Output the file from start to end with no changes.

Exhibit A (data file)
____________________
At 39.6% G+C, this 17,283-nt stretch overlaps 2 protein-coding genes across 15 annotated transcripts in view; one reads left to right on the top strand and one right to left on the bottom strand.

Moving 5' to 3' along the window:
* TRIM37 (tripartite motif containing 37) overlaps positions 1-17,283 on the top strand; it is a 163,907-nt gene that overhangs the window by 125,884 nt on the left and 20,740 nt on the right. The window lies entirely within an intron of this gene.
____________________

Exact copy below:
At 39.6% G+C, this 17,283-nt stretch overlaps 2 protein-coding genes across 15 annotated transcripts in view; one reads left to right on the top strand and one right to left on the bottom strand.

Moving 5' to 3' along the window:
* TRIM37 (tripartite motif containing 37) overlaps positions 1-17,283 on the top strand; it is a 163,907-nt gene that overhangs the window by 125,884 nt on the left and 20,740 nt on the right. The window lies entirely within an intron of this gene.